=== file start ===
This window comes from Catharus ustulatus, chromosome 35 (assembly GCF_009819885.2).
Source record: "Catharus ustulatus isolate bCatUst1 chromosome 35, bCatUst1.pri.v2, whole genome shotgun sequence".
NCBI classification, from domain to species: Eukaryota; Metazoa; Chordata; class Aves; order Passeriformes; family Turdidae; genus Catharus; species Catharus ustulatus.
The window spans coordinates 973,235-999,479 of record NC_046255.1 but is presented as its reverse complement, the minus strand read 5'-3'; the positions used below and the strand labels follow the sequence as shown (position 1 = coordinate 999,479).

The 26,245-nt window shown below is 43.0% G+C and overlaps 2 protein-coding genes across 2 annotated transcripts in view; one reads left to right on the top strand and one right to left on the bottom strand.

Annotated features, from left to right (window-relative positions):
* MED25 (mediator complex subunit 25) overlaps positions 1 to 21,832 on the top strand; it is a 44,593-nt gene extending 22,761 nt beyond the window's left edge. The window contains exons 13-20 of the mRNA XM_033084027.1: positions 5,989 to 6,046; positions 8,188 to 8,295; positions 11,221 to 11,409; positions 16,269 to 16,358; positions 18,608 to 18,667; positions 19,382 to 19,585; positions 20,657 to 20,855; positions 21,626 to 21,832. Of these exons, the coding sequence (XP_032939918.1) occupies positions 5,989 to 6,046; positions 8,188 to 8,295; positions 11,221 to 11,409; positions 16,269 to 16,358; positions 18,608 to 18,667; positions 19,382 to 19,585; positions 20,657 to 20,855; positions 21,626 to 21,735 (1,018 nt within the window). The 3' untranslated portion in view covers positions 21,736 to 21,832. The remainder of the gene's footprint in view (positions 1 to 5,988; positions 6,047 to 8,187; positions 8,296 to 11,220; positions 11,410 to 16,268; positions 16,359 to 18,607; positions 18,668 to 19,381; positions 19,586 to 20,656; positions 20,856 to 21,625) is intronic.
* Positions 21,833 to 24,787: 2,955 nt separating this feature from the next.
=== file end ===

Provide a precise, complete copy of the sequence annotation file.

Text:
This window comes from Catharus ustulatus, chromosome 35 (assembly GCF_009819885.2).
Source record: "Catharus ustulatus isolate bCatUst1 chromosome 35, bCatUst1.pri.v2, whole genome shotgun sequence".
NCBI classification, from domain to species: Eukaryota; Metazoa; Chordata; class Aves; order Passeriformes; family Turdidae; genus Catharus; species Catharus ustulatus.
The window spans coordinates 973,235-999,479 of record NC_046255.1 but is presented as its reverse complement, the minus strand read 5'-3'; the positions used below and the strand labels follow the sequence as shown (position 1 = coordinate 999,479).

The 26,245-nt window shown below is 43.0% G+C and overlaps 2 protein-coding genes across 2 annotated transcripts in view; one reads left to right on the top strand and one right to left on the bottom strand.

Annotated features, from left to right (window-relative positions):
* MED25 (mediator complex subunit 25) overlaps positions 1 to 21,832 on the top strand; it is a 44,593-nt gene extending 22,761 nt beyond the window's left edge. The window contains exons 13-20 of the mRNA XM_033084027.1: positions 5,989 to 6,046; positions 8,188 to 8,295; positions 11,221 to 11,409; positions 16,269 to 16,358; positions 18,608 to 18,667; positions 19,382 to 19,585; positions 20,657 to 20,855; positions 21,626 to 21,832. Of these exons, the coding sequence (XP_032939918.1) occupies positions 5,989 to 6,046; positions 8,188 to 8,295; positions 11,221 to 11,409; positions 16,269 to 16,358; positions 18,608 to 18,667; positions 19,382 to 19,585; positions 20,657 to 20,855; positions 21,626 to 21,735 (1,018 nt within the window). The 3' untranslated portion in view covers positions 21,736 to 21,832. The remainder of the gene's footprint in view (positions 1 to 5,988; positions 6,047 to 8,187; positions 8,296 to 11,220; positions 11,410 to 16,268; positions 16,359 to 18,607; positions 18,668 to 19,381; positions 19,586 to 20,656; positions 20,856 to 21,625) is intronic.
* Positions 21,833 to 24,787: 2,955 nt separating this feature from the next.